Setup a Samba print server

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A print server accepts print jobs from network computers, queues them locally and then sends them to the appropriate printers. As well as having domain and file service capabilities, Samba can also act as a MS Windows compatible print server. While Samba provides the interface to Windows/SMB machines, CUPS or LDP is used by Samba to send print jobs to the devices.

In the following, we give an overview about Sambas supported backends, including how to add a new network printer to them. The examples setup a RAW printer (content is sent unmodified to the device). We don't use filters or drivers on the backend, because a RAW printer allows the rendering of the output to be done on the workstation by the printer vendors specific driver. In the latter the printer will be shared by Samba to provide the service to the network. If you're also interested in automatic printer driver deployment via Point'n'Print, see the corresponding documentation.

Print server backends

In the following we assume that the print server backend is already basically configured, running and printers can be added.


CUPS is currently the most widely used spool system in *nix environments and shipped with most distributions. Samba has built-in support and defaults to CUPS, if the development package (header files and libraries) are found at compile time.

  • Open the CUPS admin web frontend (https://servername:631/admin)
  • Click "Add Printer" on the "Administration" tab
  • Choose the way that your printer is connected and enter the appropriate URL. Examples:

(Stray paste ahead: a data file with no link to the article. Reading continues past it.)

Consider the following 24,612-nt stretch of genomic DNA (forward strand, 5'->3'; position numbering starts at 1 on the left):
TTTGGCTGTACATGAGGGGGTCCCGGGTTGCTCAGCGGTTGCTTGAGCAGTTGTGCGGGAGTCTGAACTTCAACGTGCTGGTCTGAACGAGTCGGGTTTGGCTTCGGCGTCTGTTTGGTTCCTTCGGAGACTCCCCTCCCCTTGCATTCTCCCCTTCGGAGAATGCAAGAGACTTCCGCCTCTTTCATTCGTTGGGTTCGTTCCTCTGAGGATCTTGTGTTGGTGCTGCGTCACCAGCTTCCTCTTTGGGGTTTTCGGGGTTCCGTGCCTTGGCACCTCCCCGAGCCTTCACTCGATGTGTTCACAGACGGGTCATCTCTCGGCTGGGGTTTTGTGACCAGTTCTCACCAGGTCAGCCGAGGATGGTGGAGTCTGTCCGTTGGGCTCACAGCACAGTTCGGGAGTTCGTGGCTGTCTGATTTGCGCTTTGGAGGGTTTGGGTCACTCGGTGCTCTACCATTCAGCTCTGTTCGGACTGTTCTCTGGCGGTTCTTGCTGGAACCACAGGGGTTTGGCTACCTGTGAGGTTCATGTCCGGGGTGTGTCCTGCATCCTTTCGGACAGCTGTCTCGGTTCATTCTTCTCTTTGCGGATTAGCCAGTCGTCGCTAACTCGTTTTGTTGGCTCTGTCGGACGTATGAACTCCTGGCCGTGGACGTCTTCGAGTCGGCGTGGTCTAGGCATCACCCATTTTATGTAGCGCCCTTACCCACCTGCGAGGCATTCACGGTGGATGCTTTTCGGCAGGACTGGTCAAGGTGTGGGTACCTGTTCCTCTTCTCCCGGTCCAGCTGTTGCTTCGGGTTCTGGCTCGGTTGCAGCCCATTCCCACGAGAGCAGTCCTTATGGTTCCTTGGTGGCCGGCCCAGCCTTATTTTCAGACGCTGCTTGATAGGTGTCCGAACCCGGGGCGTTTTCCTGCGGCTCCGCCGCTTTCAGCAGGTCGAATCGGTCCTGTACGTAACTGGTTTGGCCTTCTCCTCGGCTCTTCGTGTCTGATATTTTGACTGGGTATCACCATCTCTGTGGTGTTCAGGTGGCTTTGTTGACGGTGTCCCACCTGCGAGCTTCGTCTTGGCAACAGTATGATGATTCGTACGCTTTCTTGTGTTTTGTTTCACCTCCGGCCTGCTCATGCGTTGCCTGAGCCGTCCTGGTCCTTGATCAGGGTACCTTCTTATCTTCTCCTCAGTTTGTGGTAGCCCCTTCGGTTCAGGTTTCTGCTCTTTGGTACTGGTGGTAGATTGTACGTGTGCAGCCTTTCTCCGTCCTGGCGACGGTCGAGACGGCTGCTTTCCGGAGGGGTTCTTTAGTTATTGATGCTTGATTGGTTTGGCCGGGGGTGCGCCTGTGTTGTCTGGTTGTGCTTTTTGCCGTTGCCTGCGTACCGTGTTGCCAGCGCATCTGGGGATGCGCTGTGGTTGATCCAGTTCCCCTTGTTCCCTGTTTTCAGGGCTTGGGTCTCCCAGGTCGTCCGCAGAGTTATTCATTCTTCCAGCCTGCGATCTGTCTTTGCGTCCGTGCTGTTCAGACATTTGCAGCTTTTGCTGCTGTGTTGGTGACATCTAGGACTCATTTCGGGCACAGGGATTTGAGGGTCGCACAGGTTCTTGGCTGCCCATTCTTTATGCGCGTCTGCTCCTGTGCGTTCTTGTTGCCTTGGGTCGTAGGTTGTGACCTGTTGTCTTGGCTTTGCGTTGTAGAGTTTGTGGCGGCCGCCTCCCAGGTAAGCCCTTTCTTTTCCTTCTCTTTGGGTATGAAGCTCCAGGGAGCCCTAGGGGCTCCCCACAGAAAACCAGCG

• LPD protocol:
  • Internet Printing Protocol
  • Forwarding the jobs to a Windows print server (Note: Vista and higher don't allow anonymous connects by default. You have to provide a username and password for the connection)
  • Enter a name for the printer
  • Choose "Raw" for the printer vendor and model
  • Save the the settings


This was the first widely used printing system and is still used on many servers. It is very simple to install and to configure. There are different implementations of LPD servers, such as the often used LPRng.

  • Add the following line to your "printcap" file (typically located in /etc/)
For the options used in the example above, check out the printcap man page.
  • Create the printers spool directory
# checkpc -f
  • Restart LPD
# service lpd restart
  • The following command allows you query the state of the printer:
 Queue: no printable jobs in queue

no entries

Configure Samba as print server

Enable spoolssd (optional)

Note: Some features of spoolssd were broken before 4.0.17 and 4.1.7. If you are considering using spoolssd, please use a later version!